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The Strong-willed Child

13 May

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Some children seem to be naturally compliant, while others fight every issue.

Jenny Hale explains what motivates your strong-willed child and how to make the most of their strength and potential.

If you are lucky enough to be a parent of a strong-willed child, at times you will feel blessed, because you love their decisiveness, their confidence, their sense of justice and their ability to stand alone and believe in themselves!

At other times you will feel exhausted, powerless, bullied, guilty and overwhelmed; in fact, you will probably feel that you are being punished for the hard time you gave your own parents! Fruit doesn’t fall far from the tree, and you usually don’t have to look further than a mirror to find the source of your child’s iron will.

Welcome to the world of raising a child with strength, gutsiness and an exceptional amount of determination.

When the parents of a strong-willed child come for a coaching session with me, I tell them they will need to do an ‘advanced’ parenting course. I say this in fun, but the reality is that parents of such strong children need every tool in the box and the flexibility to choose which tool for which time.

Strong-willed children are not naturally compliant. They are not wired to blend in, to cooperate, to adjust or to see a situation from another angle. They want to win, they often seek out fights and they don’t know how to back down easily. They have an enormous need for respect. Sometimes they don’t even get on with themselves!

If parents take the child’s behaviour personally and decide that their child is out to make their life a misery, war will be declared and there won’t really be any winners. Understanding these children is the first step in working with them, and the key insight is that they are just ‘wired’ differently – they were born this way! Both parents will agree that it was evident very early on, and many mothers will say they even had an inkling when they were carrying this baby!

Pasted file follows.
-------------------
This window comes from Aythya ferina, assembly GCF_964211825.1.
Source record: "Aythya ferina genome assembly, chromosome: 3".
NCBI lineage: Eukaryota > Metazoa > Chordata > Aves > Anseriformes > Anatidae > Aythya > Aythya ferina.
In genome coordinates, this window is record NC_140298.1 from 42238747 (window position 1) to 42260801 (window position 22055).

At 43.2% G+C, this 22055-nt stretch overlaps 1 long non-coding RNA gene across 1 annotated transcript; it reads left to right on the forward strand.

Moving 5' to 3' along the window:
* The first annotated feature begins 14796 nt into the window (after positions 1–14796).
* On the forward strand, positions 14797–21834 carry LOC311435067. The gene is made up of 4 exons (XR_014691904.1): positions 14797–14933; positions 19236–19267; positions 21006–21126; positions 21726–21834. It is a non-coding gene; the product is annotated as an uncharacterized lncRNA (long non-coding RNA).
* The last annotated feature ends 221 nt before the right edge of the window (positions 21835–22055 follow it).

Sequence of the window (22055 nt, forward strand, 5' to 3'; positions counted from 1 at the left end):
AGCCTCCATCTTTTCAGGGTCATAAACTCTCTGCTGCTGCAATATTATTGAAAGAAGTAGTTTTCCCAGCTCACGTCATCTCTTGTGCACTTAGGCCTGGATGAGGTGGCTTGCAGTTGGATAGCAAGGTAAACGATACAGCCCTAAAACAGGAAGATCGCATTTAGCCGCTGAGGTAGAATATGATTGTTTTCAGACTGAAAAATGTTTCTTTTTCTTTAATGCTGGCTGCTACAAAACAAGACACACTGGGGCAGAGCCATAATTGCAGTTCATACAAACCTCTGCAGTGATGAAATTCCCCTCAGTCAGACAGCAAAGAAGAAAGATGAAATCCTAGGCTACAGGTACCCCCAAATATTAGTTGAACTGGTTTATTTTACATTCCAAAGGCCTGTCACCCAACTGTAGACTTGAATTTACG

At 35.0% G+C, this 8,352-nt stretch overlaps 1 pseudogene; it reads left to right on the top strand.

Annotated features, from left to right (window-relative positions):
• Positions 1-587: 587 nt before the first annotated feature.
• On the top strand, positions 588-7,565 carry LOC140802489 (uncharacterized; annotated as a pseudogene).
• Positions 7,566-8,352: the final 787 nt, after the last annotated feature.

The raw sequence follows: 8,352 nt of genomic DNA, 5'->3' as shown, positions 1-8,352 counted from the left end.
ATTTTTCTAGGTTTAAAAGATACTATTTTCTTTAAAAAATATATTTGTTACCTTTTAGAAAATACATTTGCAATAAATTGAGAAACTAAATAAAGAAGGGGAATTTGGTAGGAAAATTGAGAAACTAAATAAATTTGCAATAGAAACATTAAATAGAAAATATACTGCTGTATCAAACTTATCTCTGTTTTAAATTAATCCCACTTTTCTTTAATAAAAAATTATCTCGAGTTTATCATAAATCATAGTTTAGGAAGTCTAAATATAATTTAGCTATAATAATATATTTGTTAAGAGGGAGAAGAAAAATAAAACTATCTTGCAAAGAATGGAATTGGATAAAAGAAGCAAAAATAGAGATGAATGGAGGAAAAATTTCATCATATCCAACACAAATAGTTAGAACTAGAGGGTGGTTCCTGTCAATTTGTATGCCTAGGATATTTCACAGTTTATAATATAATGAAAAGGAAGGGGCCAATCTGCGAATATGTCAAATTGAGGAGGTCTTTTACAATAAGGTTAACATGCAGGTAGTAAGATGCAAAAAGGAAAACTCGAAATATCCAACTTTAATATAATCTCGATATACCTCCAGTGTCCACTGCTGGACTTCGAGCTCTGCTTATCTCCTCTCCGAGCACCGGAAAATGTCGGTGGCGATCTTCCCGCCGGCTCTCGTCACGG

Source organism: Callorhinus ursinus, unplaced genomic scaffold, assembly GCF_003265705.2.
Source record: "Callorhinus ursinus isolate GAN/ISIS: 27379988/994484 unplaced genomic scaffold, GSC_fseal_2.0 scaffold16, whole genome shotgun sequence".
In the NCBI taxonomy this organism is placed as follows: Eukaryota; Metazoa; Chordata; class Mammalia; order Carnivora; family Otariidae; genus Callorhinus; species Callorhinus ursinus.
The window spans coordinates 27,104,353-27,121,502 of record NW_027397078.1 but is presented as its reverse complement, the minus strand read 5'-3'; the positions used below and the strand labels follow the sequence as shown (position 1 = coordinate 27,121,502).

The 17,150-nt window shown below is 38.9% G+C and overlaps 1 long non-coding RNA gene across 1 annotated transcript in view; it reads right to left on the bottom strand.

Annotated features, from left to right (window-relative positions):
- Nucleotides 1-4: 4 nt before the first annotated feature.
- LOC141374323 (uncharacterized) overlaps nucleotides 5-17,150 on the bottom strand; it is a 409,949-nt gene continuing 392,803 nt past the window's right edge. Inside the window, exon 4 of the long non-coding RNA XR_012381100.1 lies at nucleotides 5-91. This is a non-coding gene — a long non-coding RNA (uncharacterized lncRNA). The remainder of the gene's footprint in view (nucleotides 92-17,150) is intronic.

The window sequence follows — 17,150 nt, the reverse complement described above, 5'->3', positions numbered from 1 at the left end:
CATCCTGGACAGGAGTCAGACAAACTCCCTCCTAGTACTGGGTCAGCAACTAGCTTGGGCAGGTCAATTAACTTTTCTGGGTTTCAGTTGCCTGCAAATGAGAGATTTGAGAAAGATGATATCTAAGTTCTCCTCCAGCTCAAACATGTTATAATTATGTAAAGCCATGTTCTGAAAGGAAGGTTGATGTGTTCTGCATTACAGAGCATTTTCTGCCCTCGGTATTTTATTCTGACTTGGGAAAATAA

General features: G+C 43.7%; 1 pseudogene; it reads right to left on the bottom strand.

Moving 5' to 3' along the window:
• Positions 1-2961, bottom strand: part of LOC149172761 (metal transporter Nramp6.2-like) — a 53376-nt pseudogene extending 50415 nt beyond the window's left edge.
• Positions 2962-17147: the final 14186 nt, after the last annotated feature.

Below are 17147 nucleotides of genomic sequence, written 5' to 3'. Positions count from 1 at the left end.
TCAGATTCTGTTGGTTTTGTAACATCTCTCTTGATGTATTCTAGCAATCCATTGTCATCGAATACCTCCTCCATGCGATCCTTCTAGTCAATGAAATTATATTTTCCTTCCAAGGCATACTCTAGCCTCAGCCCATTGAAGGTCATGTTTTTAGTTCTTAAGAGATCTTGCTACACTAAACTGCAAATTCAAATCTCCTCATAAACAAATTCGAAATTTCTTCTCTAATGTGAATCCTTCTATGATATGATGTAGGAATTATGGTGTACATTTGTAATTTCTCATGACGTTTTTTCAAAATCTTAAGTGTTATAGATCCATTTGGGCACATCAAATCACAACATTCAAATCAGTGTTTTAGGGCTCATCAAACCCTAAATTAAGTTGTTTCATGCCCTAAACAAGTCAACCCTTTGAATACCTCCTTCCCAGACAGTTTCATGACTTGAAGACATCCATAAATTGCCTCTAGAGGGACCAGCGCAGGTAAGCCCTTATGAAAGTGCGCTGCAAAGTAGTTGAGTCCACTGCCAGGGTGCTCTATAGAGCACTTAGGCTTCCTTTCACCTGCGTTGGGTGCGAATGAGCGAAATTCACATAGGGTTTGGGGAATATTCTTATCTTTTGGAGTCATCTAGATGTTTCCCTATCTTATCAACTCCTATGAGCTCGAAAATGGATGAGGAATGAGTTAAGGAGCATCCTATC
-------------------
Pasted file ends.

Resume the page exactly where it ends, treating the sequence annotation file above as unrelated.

Strong-willed children learn where your ‘buttons’ are and will push them mercilessly. They will jump on the ‘tender spots’ so that parents end up doing and saying what they don’t want to do. For example: a five-year-old might discover that if she defies her mother and refuses to leave the playground, she gets a very interesting reaction. The mother feels powerless, ashamed, alone and bewildered, and those strong emotions prompt behaviour that matches the five-year-old’s. Lots of threats, warnings, shouting, bribing and emotion. The dance begins: children of this ilk dig their toes in and will match their parent, emotion for emotion.

Parenting a strong-willed child is the biggest invitation to grow that you will ever have. When parents learn how to disarm their strong feelings, take stock of the situation and calm down, parenting strongwilled children will be much easier.

Your style has got to be robust. Children respond to adults who have calmness and composure. If you remain pleasant and firm under fire, the messages you send are, “I am in the control seat. Everything is okay here. Your needs will be met but I will not be pushed or bullied”. This settles children down. They learn they are not so powerful that they can disconcert the big people in their world, and their world feels a lot safer because of that. For example, if mum refuses to give 7-year-old Bryce another round of ice-cream, he may try some other avenues to get her to change her mind. He may accuse her of being a mean and horrible mother, he may yell and cry, he may pursue her around the house – but if she is pleasant, resolute and calm, eventually he realises, “My Mum is firm, she is strong and she does what she says she will do.” Deep down, he appreciates that – but it is VERY deep down, so don’t expect him to express it!

Once children have settled the most important question – who is the leader in the family? – they can get on with being a child, and parents can get on with enjoying them.

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Positive action suggestions

Just remember: strong-willed children like to throw out regular tests to see if you will still remain calm and robust.